Earlier this week I took the film into school so that any children who wanted to look at the film were able to. We made a little dark room using blackout material to be our cinema. It was very intimate, only four at a time could squeeze in, but I really liked this as it meant there could be a bit of chat as the film was showing, but without it getting too distracting. The small dark space combined with light being projected through the small projector was exciting, and there was a lot of experimenting with the beam of light in terms of creating shadows.
Viewing the film at school
I was surprised that no children wanted to leave before the end, some watched it a few times. I thought that it would not hold their interest as there is little narrative and the action is quiet, with most of the film close-up of the objects themselves. The responses I get were all very direct, often in the form of questions: Is that your hands?; Did you draw that white stuff on the ground?; Why are you hotting up all the things?;Did you put the record player on so you could pretend it was the birds that were tweeting? These questions were at the heart of the decisions that I made when making the film. I was surprised as I think I expected the children to be more confounded by a film that was so different to ones they were used to.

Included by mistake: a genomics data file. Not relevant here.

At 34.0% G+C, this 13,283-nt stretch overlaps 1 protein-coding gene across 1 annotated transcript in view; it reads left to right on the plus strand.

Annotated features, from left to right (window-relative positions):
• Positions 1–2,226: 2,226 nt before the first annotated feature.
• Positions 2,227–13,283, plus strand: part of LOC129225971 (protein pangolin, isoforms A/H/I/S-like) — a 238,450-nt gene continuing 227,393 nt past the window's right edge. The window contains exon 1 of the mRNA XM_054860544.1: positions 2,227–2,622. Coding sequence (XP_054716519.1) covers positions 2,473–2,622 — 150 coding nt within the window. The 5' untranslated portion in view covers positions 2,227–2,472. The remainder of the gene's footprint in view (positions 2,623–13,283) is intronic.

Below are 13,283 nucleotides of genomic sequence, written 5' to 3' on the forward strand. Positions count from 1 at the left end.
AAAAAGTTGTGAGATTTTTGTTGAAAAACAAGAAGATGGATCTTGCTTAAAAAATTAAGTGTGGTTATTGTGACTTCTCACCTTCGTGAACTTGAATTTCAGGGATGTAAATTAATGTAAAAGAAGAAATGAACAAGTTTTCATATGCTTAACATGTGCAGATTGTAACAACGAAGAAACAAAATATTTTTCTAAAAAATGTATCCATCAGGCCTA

They also made connections with different things, for instance talking about bats, because of the dark room, and also about watching scarey films. When the candles started to burn low a few groups started to blow at the screen, Ellis commented on this “they can’t really blow them out they are on the computer.
Some children enjoyed pointing out familiar objects, or listing the objects they liked most. I wondered if part of the enjoyment was because they were familiar objects
When I explained that I lit the candles to to make the objects bright, Ashton asked “to make them alive?” and I felt very pleased that he seemed completely in tune with my intentions.